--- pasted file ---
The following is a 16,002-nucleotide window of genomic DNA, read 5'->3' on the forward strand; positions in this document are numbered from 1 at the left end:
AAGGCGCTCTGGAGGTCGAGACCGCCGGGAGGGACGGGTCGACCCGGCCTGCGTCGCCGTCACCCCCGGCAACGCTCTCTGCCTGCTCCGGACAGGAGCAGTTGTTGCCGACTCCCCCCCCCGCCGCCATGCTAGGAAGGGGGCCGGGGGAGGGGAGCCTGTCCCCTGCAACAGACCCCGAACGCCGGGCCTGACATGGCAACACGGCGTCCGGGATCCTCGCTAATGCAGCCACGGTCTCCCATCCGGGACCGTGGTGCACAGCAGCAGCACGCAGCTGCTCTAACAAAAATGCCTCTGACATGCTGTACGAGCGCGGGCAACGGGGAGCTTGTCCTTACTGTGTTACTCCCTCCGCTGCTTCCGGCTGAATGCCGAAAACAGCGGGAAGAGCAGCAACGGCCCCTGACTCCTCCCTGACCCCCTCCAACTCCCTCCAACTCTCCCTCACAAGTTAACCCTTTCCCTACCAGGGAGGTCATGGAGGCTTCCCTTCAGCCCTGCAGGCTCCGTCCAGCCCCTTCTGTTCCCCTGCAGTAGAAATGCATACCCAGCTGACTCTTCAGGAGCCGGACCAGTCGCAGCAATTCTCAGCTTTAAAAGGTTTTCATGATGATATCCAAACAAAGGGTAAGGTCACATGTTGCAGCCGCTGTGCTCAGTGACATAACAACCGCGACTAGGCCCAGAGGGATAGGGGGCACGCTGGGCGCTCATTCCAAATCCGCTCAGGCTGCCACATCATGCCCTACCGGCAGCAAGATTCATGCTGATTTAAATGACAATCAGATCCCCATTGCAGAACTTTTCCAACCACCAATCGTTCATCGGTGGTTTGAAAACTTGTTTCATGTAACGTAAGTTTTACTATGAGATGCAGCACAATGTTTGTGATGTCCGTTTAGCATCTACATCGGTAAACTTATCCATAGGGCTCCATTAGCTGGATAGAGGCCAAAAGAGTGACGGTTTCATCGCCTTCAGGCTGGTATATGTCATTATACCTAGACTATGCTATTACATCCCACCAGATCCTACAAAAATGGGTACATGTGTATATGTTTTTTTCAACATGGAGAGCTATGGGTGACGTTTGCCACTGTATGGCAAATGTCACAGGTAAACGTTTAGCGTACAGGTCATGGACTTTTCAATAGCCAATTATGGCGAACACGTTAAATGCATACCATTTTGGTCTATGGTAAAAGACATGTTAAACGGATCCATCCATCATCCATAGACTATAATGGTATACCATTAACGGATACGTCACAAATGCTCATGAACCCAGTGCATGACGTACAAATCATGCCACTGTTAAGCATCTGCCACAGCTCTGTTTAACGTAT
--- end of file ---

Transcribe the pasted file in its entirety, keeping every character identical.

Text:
The following is a 16,002-nucleotide window of genomic DNA, read 5'->3' on the forward strand; positions in this document are numbered from 1 at the left end:
AAGGCGCTCTGGAGGTCGAGACCGCCGGGAGGGACGGGTCGACCCGGCCTGCGTCGCCGTCACCCCCGGCAACGCTCTCTGCCTGCTCCGGACAGGAGCAGTTGTTGCCGACTCCCCCCCCCGCCGCCATGCTAGGAAGGGGGCCGGGGGAGGGGAGCCTGTCCCCTGCAACAGACCCCGAACGCCGGGCCTGACATGGCAACACGGCGTCCGGGATCCTCGCTAATGCAGCCACGGTCTCCCATCCGGGACCGTGGTGCACAGCAGCAGCACGCAGCTGCTCTAACAAAAATGCCTCTGACATGCTGTACGAGCGCGGGCAACGGGGAGCTTGTCCTTACTGTGTTACTCCCTCCGCTGCTTCCGGCTGAATGCCGAAAACAGCGGGAAGAGCAGCAACGGCCCCTGACTCCTCCCTGACCCCCTCCAACTCCCTCCAACTCTCCCTCACAAGTTAACCCTTTCCCTACCAGGGAGGTCATGGAGGCTTCCCTTCAGCCCTGCAGGCTCCGTCCAGCCCCTTCTGTTCCCCTGCAGTAGAAATGCATACCCAGCTGACTCTTCAGGAGCCGGACCAGTCGCAGCAATTCTCAGCTTTAAAAGGTTTTCATGATGATATCCAAACAAAGGGTAAGGTCACATGTTGCAGCCGCTGTGCTCAGTGACATAACAACCGCGACTAGGCCCAGAGGGATAGGGGGCACGCTGGGCGCTCATTCCAAATCCGCTCAGGCTGCCACATCATGCCCTACCGGCAGCAAGATTCATGCTGATTTAAATGACAATCAGATCCCCATTGCAGAACTTTTCCAACCACCAATCGTTCATCGGTGGTTTGAAAACTTGTTTCATGTAACGTAAGTTTTACTATGAGATGCAGCACAATGTTTGTGATGTCCGTTTAGCATCTACATCGGTAAACTTATCCATAGGGCTCCATTAGCTGGATAGAGGCCAAAAGAGTGACGGTTTCATCGCCTTCAGGCTGGTATATGTCATTATACCTAGACTATGCTATTACATCCCACCAGATCCTACAAAAATGGGTACATGTGTATATGTTTTTTTCAACATGGAGAGCTATGGGTGACGTTTGCCACTGTATGGCAAATGTCACAGGTAAACGTTTAGCGTACAGGTCATGGACTTTTCAATAGCCAATTATGGCGAACACGTTAAATGCATACCATTTTGGTCTATGGTAAAAGACATGTTAAACGGATCCATCCATCATCCATAGACTATAATGGTATACCATTAACGGATACGTCACAAATGCTCATGAACCCAGTGCATGACGTACAAATCATGCCACTGTTAAGCATCTGCCACAGCTCTGTTTAACGTAT